Congratulations Attorney General Sessions

Emma Lazerson, Views Editor

Hang on for a minute...we're trying to find some more stories you might like.

Email This Story

On Jan. 4, Attorney General Jeff Sessions rescinded the Obama-era policy of leaving well-enough alone and allowing Coloradoans to enjoy the munchies.


Yes, Sessions dictated that federal prosecutors are allowed to pursue cases against states that allow for recreational marijuana, including Colorado, California, Massachusetts and others, according to CNN.


Despite the fact that the United States is experiencing the worst opioid epidemic to date, one that has actually lowered life expectancy two years in a row, the Washington Post said, Sessions is choosing to focus on petty “gateway” drugs.


Am I a huge fan of marijuana?  No, admittedly I detest smoking in all forms, but I believe that the federal government should not infringe upon state-issued laws that are generating billions of dollars in revenue to punish people whose worst offense is typically consuming flaming-hot Cheetos.


In the middle of this opioid epidemic, which annually accounts for 27 percent of the world’s drug-overdose deaths, I don’t think that marijuana should be our greatest focus.


According to the Washington Post, 42,000 people died from opioids in 2016, a sum greater than those who died from AIDS “in any year at the height of the crisis.”


Life expectancy is not decreasing in other nations around the world—it’s on the rise.  So why is the U.S. failing its citizens?


“Americans are prescribed opioids significantly more often than their counterparts in other countries,” The Washington Post said.  “In the United States, 50,000 opioid doses are taken daily per every million residents…It is four times higher than in Britain, and six times higher than in France and Portugal.”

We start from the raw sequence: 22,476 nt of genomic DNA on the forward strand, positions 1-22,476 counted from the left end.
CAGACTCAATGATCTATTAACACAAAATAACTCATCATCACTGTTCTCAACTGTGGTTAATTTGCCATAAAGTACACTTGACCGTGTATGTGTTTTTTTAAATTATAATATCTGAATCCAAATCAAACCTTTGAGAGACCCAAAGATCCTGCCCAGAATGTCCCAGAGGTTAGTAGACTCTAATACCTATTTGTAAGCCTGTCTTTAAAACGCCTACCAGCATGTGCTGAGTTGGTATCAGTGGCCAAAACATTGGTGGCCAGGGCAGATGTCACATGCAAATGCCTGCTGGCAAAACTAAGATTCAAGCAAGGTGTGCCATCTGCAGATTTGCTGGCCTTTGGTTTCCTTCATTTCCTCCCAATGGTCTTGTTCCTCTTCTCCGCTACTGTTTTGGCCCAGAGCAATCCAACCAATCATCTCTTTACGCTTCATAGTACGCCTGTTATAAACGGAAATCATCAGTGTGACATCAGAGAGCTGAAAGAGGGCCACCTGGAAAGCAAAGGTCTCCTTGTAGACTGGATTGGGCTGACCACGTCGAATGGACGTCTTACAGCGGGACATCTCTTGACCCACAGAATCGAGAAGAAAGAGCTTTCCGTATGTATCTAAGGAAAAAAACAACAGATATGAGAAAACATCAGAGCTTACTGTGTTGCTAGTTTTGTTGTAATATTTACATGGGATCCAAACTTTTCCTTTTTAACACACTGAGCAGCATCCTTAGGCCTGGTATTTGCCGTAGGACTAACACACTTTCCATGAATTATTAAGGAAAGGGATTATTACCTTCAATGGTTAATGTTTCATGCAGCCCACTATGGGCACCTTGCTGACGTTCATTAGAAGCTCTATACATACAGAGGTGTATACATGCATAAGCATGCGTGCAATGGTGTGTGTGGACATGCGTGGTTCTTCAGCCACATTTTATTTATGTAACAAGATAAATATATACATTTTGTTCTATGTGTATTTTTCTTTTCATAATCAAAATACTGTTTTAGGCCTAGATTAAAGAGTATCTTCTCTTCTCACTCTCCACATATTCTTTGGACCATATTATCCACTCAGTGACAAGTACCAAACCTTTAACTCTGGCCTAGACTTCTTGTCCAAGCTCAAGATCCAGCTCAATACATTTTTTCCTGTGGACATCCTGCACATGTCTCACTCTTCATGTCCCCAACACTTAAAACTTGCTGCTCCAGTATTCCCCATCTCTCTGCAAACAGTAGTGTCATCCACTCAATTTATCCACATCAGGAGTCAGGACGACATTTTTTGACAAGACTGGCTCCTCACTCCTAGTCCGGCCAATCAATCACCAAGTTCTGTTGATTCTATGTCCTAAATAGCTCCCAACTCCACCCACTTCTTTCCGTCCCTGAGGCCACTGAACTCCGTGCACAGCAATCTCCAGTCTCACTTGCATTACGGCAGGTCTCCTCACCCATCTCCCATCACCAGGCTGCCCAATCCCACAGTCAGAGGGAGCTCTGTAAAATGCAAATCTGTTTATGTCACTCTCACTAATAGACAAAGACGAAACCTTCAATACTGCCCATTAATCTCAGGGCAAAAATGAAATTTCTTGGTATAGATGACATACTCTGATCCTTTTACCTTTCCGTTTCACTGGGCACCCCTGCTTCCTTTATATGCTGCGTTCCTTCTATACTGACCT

The discrepancy rests in our healthcare systems.  While much of the world offers universal healthcare, the United States’ system is largely privatized.  Many insurance companies do not pay for commodities like physical therapy, so doctors are far more inclined to prescribe pain pills for every slight ache.


Drug companies, such as OxyContin maker Purdue Pharma, actively market to doctors and send them free gifts.  In 2016, Purdue Pharma spent $7 million on gifts to doctors and teaching hospitals, the Washington Post said.


And what do patients do when their aches go away and they can no longer access OxyContin?  They turn to heroin.


“In Illinois, the state crime commission in March (of 2013) called heroin an epidemic after authorities noted that the Chicago metro area ranks first in the nation for people admitted to the emergency room for heroin use,” USA Today said.


But why spend time and money trying to remedy this lethal problem when we can punish marijuana users?  Nice call, Attorney General Sessions.

Print Friendly, PDF & Email
Congratulations Attorney General Sessions